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America's New War: OPEC Not To Change Policy

Aired September 26, 2001 - 06:47   ET

THIS IS A RUSH TRANSCRIPT. THIS COPY MAY NOT BE IN ITS FINAL FORM AND MAY BE UPDATED.


THIS IS A RUSH TRANSCRIPT. THIS COPY MAY NOT BE IN ITS FINAL FORM AND MAY BE UPDATED.
LEON HARRIS, CNN ANCHOR: The OPEC ministers are meeting in London right now, and the word we're getting is that they're not talking about making major changes in the world's oil supply.

Let's check in now with Richard Quest -- he's in London. He's got the very latest for us on this OPEC meeting -- hello, Richard.

RICHARD QUEST, CNN CORRESPONDENT: Oh, hello, Leon.

Now -- yes, indeed. The meeting, which takes place at the moment. The ministers are gathering in Vienna, and basically what they have to do is decide whether they're going to raise or cut production, because of the way oil prices have fallen so very sharply in recent weeks.

Remember, just on Monday, we saw the largest, single fall in the price of a barrel in 10 years.

Leon, just bear with me a second. I want to just give you a bit of background, just for a second or two, about OPEC -- the Organization of Petroleum Exporting Countries. There are 11 members of OPEC, and basically they're from the biggest, Saudi Arabia, to the smallest countries, Qatar, Venezuela, UAE -- United Arab Emirates. You name the big Middle East countries; they're part of OPEC. And together, they form 40 percent of the world's oil supply.

So what they decide on how they decide to up and lower production makes a great impact.

What OPEC has said is it wants to keep the price of oil between this price: $22 and $28 a barrel -- ideally, $25 a barrel. And now, of course, what we're seeing on the International Petroleum Exchange is as the threat of a recession comes along, the prospect of a general slowdown -- global recession even, we're now seeing the current price: $20.51. This, as far as OPEC is concerned, is very bad news.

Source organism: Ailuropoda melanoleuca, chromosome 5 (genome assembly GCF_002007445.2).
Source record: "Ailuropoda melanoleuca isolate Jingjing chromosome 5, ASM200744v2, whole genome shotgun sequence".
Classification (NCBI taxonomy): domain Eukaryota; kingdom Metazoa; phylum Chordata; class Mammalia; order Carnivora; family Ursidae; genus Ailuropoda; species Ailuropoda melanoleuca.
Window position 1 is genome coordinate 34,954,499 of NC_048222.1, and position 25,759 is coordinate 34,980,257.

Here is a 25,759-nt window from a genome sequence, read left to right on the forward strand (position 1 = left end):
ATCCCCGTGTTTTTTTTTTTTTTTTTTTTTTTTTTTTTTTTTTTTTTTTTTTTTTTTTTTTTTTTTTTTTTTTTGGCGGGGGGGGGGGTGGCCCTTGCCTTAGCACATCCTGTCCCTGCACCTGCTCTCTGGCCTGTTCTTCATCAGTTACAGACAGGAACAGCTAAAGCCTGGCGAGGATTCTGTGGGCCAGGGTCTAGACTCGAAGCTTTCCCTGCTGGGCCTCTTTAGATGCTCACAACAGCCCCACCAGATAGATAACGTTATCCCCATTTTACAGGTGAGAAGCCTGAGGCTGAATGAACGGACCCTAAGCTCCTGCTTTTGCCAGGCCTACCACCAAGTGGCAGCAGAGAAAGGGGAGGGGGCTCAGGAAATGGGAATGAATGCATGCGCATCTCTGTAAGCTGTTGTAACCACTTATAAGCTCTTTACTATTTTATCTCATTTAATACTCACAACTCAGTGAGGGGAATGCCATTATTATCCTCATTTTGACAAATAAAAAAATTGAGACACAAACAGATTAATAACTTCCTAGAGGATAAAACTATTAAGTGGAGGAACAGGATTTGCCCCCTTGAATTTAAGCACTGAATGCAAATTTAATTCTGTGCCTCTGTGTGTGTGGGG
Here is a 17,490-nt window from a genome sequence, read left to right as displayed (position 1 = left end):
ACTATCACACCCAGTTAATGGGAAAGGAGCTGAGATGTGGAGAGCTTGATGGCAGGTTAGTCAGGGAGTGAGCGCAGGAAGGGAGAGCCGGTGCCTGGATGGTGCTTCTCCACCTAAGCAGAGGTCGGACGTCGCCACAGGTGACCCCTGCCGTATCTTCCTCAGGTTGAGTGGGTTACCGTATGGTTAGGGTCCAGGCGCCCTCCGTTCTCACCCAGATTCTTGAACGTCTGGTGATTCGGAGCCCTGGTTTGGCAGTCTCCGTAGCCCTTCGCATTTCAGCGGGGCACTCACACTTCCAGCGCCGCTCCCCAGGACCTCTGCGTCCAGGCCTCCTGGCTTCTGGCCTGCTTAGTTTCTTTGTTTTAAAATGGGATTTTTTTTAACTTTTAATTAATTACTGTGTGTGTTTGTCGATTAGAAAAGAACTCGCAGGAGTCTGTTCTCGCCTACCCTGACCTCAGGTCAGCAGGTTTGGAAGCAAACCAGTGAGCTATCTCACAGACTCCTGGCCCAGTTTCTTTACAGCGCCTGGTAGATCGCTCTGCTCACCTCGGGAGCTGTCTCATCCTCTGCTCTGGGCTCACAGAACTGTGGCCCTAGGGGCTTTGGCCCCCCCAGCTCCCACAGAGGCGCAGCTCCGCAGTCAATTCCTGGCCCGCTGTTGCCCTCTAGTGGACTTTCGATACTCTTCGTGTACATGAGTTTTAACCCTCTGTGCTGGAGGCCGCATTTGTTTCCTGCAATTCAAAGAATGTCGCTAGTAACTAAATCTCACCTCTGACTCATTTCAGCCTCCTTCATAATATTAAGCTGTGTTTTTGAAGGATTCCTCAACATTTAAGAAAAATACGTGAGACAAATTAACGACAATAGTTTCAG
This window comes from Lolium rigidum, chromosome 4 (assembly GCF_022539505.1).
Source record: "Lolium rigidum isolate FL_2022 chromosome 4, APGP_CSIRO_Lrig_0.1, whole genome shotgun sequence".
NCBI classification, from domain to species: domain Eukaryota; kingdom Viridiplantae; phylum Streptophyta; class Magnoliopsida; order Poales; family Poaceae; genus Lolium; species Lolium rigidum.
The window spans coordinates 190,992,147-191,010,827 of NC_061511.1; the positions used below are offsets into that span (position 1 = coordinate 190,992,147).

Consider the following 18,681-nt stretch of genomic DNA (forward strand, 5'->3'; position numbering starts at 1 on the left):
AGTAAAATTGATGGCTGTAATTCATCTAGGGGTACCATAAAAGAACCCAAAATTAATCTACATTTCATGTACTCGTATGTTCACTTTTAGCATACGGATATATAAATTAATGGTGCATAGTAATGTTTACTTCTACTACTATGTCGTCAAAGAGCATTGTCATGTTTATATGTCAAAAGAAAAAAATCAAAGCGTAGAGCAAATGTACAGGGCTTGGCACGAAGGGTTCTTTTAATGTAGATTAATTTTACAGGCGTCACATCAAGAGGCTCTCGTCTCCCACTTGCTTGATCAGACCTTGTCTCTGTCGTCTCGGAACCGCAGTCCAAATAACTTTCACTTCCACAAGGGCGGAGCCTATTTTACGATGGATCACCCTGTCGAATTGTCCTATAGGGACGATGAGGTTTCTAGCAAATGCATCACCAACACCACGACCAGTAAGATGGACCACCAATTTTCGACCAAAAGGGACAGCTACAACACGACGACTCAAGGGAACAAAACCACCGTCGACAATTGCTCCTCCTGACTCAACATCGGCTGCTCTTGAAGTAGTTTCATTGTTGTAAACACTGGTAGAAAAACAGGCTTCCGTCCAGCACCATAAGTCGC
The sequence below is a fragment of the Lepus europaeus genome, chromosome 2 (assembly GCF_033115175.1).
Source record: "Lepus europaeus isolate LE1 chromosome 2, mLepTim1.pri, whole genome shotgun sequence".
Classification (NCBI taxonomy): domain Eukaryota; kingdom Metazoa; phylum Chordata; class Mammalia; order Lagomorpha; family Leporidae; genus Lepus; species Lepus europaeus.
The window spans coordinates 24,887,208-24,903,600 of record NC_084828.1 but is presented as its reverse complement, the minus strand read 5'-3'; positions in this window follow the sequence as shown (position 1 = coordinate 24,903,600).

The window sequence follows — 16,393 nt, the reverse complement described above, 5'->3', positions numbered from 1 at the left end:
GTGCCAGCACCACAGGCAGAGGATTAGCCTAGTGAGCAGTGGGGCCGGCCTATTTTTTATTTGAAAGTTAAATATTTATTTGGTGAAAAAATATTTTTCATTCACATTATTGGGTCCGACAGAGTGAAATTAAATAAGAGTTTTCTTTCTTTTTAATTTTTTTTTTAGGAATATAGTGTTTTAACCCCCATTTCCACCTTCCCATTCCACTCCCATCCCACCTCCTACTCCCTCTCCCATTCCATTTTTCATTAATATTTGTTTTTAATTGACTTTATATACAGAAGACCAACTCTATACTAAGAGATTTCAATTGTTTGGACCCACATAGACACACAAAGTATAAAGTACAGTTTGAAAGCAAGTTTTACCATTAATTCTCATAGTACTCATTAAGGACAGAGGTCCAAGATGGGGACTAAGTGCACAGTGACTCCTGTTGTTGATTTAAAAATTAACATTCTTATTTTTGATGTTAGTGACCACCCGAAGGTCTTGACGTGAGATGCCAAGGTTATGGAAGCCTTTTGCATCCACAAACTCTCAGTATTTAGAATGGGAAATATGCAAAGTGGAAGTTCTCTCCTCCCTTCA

Of course, for the motoring and traveling public, it's good news indeed. It means cheaper prices at the pump. We have seen some companies, like British Petroleum, already cut the price of gasoline, Leon. That's what's worrying OPEC at that meeting in Vienna -- Leon.

HARRIS: Well, Richard, you mentioned the recession and the worldwide slowdown economically here, but are you hearing anything about any concerns among the OPEC members there about this new war against terrorism? Do they suspect anything there may have an impact on oil prices?

QUEST: Oil prices will move if there's a threat to the supply. That was the whole point about the Gulf War. That's why we saw such enormous moves in the price of oil. There was a threat to Kuwait, to Saudi Arabia. In this particular case, Afghanistan -- possibility of attacks there doesn't threaten supply. So to some extent, it's not the same dynamics.

There is one important point to remember, and that is that most of these Middle Eastern countries have large Muslim populations. So if there is disruption, if there is civil unrest, if there is riots or anarchy in any of these countries, that, of course, plays into it.

You know, governments in Saudi Arabia may break off relations with the Taliban, and other governments may support the U.S. coalition, but the Muslims within these countries may, indeed, cause more problems within that.

So it's all a question of supply, Leon. Keep your eye on that. When supplies are at risk, that's when prices rocket.

HARRIS: Thanks. That's Econ 101 with Richard Quest. Thanks a lot -- we'll talk with you down the road, pal -- take care.

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